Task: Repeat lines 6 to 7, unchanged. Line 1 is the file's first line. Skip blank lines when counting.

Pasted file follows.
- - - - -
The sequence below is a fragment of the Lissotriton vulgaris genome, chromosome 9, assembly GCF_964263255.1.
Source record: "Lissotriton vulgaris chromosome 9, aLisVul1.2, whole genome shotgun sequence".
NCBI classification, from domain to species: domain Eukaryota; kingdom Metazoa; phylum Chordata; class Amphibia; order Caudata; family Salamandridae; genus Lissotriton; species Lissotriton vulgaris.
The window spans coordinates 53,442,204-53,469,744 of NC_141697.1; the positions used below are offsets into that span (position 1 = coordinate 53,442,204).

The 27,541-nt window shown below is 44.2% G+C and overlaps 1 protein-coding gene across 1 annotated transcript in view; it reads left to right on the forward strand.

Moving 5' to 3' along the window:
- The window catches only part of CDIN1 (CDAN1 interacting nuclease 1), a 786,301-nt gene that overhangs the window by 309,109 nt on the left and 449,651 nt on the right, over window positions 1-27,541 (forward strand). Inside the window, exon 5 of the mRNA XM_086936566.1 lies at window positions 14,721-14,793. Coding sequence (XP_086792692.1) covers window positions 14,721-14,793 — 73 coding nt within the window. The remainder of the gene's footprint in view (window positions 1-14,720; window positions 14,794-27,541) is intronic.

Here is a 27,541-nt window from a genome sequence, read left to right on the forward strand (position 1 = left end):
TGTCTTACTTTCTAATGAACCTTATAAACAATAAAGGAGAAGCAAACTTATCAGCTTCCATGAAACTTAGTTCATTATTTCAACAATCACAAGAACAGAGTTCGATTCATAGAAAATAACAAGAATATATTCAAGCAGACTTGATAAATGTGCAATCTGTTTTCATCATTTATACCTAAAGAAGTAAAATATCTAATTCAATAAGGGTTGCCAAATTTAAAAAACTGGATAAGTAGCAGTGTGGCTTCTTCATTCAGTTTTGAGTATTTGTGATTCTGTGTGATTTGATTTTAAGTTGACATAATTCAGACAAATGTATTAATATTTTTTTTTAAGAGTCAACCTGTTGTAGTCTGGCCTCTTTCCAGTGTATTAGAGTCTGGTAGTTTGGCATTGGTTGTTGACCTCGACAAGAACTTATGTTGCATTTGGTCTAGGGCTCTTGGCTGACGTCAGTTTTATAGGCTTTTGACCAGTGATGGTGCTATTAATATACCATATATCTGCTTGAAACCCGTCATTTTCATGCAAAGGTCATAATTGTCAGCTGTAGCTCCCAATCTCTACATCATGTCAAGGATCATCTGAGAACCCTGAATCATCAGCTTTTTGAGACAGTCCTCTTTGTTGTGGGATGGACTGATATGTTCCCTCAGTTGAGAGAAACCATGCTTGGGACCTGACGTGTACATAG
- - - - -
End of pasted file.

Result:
Moving 5' to 3' along the window:
- The window catches only part of CDIN1 (CDAN1 interacting nuclease 1), a 786,301-nt gene that overhangs the window by 309,109 nt on the left and 449,651 nt on the right, over window positions 1-27,541 (forward strand). Inside the window, exon 5 of the mRNA XM_086936566.1 lies at window positions 14,721-14,793. Coding sequence (XP_086792692.1) covers window positions 14,721-14,793 — 73 coding nt within the window. The remainder of the gene's footprint in view (window positions 1-14,720; window positions 14,794-27,541) is intronic.